The Indo-Indonesian Economic Forum (IEEE), a partnership of Indonesian companies and indigenous companies, will invest $1 billion to promote cooperation in India.
“Indonesia and Indonesia have long been at loggerheads, and it is our hope that this cooperation will help us to address issues that we are facing in our region, such as food insecurity, environmental degradation and poverty,” said Nadiya Agasan, the chairwoman of the IEEE.
The two countries are developing an economic zone and a tourism corridor, among other projects.
The partnership is aimed at bringing more Indian companies and their workers to Indonesia, a country of 7.6 million people and one of the fastest-growing economies in the world.
Indonesia is also looking to invest in its energy sector, which is facing increasing pressure from China over the construction of new coal-fired power plants in its territory.
In 2014, Indonesia signed a $1.1 billion contract to build the world’s largest liquefied natural gas (LNG) terminal at Gwadar, near Gwadars in the Indian Ocean.
In 2018, the government in Jakarta signed a deal to build a liquefaction plant at the Gwadagoye coal-processing complex in the province of Lombok, which will generate enough electricity to power 2.5 million homes.
A liquefactions plant in Lombok will produce liquefy gas for export to China.
In addition, Indonesia is a major investor in the South-East Asian Infrastructure Investment Bank, a private entity created in 2011 to provide loans to developing countries to develop infrastructure projects in their regions.
“We are also working on projects with the Indonesian companies to build our energy industry,” Agasans comments.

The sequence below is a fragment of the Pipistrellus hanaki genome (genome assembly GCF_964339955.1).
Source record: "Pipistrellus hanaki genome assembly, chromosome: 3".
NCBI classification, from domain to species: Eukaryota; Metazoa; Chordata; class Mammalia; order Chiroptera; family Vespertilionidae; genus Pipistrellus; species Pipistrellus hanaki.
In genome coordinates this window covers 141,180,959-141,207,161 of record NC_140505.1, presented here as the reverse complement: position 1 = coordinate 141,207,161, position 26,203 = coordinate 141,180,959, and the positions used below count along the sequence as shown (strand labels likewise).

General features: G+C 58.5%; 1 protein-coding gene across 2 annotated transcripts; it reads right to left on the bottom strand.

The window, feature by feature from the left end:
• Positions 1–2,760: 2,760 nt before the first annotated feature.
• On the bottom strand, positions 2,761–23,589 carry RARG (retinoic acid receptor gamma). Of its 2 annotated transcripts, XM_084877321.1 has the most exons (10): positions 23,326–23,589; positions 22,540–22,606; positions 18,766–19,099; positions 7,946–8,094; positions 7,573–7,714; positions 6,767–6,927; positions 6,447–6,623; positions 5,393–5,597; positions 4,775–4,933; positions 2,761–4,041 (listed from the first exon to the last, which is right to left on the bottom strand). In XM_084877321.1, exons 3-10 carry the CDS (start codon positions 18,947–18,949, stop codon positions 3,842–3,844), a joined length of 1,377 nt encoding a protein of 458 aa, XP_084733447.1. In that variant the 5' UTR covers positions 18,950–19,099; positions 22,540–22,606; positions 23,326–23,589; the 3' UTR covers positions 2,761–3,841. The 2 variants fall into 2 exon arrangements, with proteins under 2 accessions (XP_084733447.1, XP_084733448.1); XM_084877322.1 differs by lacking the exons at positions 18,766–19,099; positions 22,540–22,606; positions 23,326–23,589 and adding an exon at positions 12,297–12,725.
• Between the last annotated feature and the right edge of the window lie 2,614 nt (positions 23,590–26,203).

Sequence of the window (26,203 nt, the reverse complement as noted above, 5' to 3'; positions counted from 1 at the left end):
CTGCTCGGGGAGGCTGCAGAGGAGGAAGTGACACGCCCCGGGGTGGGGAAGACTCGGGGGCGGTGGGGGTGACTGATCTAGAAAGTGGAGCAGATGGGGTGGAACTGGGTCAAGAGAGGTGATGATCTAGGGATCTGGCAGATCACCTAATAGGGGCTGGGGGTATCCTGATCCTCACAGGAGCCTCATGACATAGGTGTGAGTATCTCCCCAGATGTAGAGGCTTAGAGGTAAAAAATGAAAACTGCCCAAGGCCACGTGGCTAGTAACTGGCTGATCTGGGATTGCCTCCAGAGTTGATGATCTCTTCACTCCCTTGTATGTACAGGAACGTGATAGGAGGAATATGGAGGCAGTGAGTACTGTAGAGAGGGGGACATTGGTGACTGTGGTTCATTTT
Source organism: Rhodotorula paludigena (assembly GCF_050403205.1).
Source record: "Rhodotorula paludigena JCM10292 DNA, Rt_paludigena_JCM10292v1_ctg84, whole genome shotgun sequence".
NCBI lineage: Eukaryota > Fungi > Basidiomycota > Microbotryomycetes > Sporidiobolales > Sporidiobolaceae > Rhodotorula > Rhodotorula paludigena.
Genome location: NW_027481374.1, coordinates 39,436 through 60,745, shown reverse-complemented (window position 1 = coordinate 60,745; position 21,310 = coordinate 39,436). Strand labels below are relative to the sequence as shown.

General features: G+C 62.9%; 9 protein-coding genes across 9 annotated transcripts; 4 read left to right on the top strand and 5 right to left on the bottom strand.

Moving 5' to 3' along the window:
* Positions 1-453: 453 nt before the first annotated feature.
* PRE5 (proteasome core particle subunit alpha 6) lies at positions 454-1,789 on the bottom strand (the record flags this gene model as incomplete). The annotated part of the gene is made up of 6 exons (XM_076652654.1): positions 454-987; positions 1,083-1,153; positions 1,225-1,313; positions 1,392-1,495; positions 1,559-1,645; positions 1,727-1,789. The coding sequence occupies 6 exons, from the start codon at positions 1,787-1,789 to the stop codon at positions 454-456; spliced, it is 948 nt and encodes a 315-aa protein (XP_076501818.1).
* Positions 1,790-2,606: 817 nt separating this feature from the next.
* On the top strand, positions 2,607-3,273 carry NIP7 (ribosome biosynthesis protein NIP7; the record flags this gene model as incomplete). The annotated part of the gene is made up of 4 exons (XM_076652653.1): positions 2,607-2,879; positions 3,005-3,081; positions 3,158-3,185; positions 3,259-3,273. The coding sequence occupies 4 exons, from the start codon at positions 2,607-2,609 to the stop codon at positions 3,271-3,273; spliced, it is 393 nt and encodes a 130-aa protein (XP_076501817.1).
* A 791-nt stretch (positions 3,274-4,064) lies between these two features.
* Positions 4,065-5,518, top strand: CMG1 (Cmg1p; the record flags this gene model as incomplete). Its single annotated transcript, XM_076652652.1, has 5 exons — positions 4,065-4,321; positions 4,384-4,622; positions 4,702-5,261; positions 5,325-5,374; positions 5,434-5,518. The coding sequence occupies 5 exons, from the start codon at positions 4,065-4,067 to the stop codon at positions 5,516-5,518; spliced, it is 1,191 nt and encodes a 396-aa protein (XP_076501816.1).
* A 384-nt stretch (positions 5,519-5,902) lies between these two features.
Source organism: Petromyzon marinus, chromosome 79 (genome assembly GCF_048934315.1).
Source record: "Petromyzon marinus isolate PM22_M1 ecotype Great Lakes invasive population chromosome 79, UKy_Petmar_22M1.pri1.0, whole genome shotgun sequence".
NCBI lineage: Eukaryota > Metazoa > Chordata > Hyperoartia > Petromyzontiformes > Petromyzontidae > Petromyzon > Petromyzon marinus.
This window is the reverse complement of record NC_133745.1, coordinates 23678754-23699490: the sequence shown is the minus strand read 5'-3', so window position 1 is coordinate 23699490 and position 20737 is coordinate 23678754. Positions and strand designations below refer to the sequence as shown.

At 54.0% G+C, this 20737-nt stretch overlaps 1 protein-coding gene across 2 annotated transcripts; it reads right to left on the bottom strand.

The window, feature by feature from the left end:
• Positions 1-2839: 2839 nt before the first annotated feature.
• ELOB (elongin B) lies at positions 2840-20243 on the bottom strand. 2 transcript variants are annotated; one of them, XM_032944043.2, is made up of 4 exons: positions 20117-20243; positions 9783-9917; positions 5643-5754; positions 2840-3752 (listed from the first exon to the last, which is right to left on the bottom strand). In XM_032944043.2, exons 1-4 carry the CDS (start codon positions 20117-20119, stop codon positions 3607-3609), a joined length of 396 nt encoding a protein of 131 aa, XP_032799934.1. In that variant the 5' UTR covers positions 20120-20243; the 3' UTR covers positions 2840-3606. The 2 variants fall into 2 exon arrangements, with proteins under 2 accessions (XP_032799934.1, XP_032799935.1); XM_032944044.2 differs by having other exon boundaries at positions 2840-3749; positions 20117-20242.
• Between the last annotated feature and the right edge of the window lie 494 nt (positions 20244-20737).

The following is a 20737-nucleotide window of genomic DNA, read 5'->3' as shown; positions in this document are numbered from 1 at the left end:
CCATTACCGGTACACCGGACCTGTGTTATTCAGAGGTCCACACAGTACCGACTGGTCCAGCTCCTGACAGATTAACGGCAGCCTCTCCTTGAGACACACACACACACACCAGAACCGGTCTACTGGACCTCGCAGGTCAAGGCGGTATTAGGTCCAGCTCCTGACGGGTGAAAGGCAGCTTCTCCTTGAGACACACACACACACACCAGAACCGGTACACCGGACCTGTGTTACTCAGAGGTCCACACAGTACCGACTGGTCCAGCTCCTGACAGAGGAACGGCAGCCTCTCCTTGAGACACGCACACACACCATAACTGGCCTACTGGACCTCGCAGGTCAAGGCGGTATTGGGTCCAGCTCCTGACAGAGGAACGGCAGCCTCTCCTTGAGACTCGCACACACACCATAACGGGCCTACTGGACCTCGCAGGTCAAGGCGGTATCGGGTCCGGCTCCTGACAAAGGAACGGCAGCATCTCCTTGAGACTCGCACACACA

Indonesia also has an active business relationship with the Philippines.
Last year, the Indonesian government announced $500 million in investment in a new power station at the Benguet port in the southern Philippines.
The Philippine government has been trying to build its own liquefying plant, which has been stalled by environmental and technical hurdles.
Indonesia has also made a concerted push to develop energy infrastructure in the Philippines, such that it could provide electricity to about half of the population.
“The Indonesian companies are very committed to our efforts to promote economic development and development in the region and the Philippines is an important partner for Indonesia,” said Ivo Bautista, the president of the Indonesian Chamber of Commerce.
Indonesia will invest in projects to help the Philippines develop its economy, and will also work with the Philippine government on a partnership with the Ministry of Science and Technology to develop an energy infrastructure project in Indonesia.
Indonesian companies have been investing in the country for decades, but the development of the country’s electricity sector has come at a time of political instability in Indonesia and in Indonesia itself.
A crackdown on dissent in the Muslim-majority country is fueling discontent among Indonesians, and they are increasingly frustrated with the country being unable to develop its own industries, such a mining and manufacturing industry.
In 2017, Indonesia launched a nationwide survey of 1,000 companies to determine whether they are “too dependent” on foreign investment.
About half the respondents said they have already stopped doing business with foreign companies because of the crackdown on protests and civil liberties.
Indonesian President Joko Widodo has promised to crack down on companies that are too dependent on foreign capital.
Indonesia and the United States have been working to expand their economic ties, especially with regards to defense, technology and infrastructure, which are key pillars of the bilateral relationship.
The United States is investing in a $600 million infrastructure investment fund, which also includes a $300 million development loan for the Bali-Bangkok corridor, Indonesia’s largest railway project.
In 2019, the United Kingdom also approved $300 billion in aid to Indonesia.